• Pictures really do matter. A profile without a picture is almost always viewed as a fake in this era of fake news. Plus, studies show that you will increase the views of your profile by 11x if you add a picture. You don’t have to love the picture, you just need something simple and professional. Find more tips on your LinkedIn profile here.


A job search is a marathon and not a sprint. You can’t “make up” for lost time by doing more on the weekend. Instead, you should set aside 15-30 minutes at least 4-5 days a week to work on your search. When doing that remember:

  • Quality not quantity is key. Putting out 100 applications in a night means that you will undoubtedly get 100 rejections (if not immediately very soon). Instead, focus your time to find the right fit for your background and put time into those applications instead of churning out a ton of applications.
  • Small things add up. Adding in a reference to something specific or otherwise taking the time to illustrate the skills you espouse in your resume can go along way to landing an interview. Be creative and professional in showing that you are really interested in the position.
  • Stand out from the crowd. Take the time to find ways to stand out from the average of 70 applications received for each position. This can be as simple as searching for the roles that are a perfect fit and clearly articulating why you think that is the case.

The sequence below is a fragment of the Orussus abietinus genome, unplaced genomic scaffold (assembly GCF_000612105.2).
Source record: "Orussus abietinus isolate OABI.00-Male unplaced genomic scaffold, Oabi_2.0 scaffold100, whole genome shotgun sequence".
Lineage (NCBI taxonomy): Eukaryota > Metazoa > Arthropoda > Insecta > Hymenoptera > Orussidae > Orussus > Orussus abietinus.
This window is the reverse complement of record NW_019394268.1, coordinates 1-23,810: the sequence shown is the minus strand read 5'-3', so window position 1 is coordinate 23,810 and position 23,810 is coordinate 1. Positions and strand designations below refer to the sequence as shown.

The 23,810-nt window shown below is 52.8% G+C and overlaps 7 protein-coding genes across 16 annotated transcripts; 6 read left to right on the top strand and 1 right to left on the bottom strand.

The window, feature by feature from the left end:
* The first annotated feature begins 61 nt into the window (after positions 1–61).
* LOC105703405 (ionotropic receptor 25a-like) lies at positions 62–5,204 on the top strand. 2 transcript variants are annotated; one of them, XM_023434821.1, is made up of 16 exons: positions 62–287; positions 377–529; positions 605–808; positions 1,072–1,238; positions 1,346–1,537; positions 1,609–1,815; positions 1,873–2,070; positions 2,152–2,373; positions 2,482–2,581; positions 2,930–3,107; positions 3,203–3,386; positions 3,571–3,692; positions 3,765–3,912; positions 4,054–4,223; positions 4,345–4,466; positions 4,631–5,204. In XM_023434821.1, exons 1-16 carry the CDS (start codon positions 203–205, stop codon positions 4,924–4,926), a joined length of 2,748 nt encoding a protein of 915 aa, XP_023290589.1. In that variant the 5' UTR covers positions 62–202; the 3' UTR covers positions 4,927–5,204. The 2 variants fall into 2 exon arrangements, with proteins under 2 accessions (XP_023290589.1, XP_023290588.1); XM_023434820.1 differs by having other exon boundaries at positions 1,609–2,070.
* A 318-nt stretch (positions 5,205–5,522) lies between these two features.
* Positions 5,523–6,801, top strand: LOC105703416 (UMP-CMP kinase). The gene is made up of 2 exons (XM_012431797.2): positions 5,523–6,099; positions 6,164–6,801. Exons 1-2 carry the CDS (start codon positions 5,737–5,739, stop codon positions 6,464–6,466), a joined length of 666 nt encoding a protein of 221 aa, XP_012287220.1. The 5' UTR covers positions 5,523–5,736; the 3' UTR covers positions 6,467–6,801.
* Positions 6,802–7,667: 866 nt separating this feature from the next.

The single most common mistake that hurts a job search is the myth that 1 resume is enough. That’s simply not true because your relevant experience cannot be boiled down to 2 pages. Beyond that, roles (and titles) can vary dramatically across organizations. So, you will want to customize your resume to each position when possible. Think about the following when considering how to customize your resume:

  • Read the posting. Posting language is confusing and often dramatically diverse for the same job title. Make sure to take the time to read the posting and understand what it is that this employer is looking for in this specific position.  
  • Use the posting language. ATS are often endlessly customized which means there is no universal solution for job seekers. An easy way to address the uncertainties of customization is to use the language from the job posting whenever possible. Make it your own and make sure you have the experience. But, using this language will undoubtedly improve the performance of your resume. Find more tips to write a resume to beat the ATS here.